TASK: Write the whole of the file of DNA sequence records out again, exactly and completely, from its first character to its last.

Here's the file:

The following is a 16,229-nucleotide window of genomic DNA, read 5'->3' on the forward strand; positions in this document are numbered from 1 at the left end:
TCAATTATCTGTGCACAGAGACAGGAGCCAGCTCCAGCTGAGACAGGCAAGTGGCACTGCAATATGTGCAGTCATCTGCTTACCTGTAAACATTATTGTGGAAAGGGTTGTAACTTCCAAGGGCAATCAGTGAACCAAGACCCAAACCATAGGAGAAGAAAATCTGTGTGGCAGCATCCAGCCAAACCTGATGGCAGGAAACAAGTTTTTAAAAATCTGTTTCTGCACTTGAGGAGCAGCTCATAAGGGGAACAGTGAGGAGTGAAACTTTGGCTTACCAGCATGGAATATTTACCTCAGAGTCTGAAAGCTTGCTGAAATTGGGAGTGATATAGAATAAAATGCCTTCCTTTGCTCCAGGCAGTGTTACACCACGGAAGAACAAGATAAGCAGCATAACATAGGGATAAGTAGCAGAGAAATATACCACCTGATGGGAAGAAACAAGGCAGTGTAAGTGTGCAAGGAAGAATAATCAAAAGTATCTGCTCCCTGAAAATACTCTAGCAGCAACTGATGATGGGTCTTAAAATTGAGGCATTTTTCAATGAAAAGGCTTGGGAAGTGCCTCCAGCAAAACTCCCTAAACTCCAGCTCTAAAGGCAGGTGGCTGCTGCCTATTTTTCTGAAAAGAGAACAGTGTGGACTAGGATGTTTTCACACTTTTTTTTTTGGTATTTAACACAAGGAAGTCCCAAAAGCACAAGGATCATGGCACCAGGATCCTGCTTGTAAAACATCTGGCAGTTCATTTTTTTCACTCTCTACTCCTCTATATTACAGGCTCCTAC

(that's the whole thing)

The following is a 16,229-nucleotide window of genomic DNA, read 5'->3' on the forward strand; positions in this document are numbered from 1 at the left end:
TCAATTATCTGTGCACAGAGACAGGAGCCAGCTCCAGCTGAGACAGGCAAGTGGCACTGCAATATGTGCAGTCATCTGCTTACCTGTAAACATTATTGTGGAAAGGGTTGTAACTTCCAAGGGCAATCAGTGAACCAAGACCCAAACCATAGGAGAAGAAAATCTGTGTGGCAGCATCCAGCCAAACCTGATGGCAGGAAACAAGTTTTTAAAAATCTGTTTCTGCACTTGAGGAGCAGCTCATAAGGGGAACAGTGAGGAGTGAAACTTTGGCTTACCAGCATGGAATATTTACCTCAGAGTCTGAAAGCTTGCTGAAATTGGGAGTGATATAGAATAAAATGCCTTCCTTTGCTCCAGGCAGTGTTACACCACGGAAGAACAAGATAAGCAGCATAACATAGGGATAAGTAGCAGAGAAATATACCACCTGATGGGAAGAAACAAGGCAGTGTAAGTGTGCAAGGAAGAATAATCAAAAGTATCTGCTCCCTGAAAATACTCTAGCAGCAACTGATGATGGGTCTTAAAATTGAGGCATTTTTCAATGAAAAGGCTTGGGAAGTGCCTCCAGCAAAACTCCCTAAACTCCAGCTCTAAAGGCAGGTGGCTGCTGCCTATTTTTCTGAAAAGAGAACAGTGTGGACTAGGATGTTTTCACACTTTTTTTTTTGGTATTTAACACAAGGAAGTCCCAAAAGCACAAGGATCATGGCACCAGGATCCTGCTTGTAAAACATCTGGCAGTTCATTTTTTTCACTCTCTACTCCTCTATATTACAGGCTCCTAC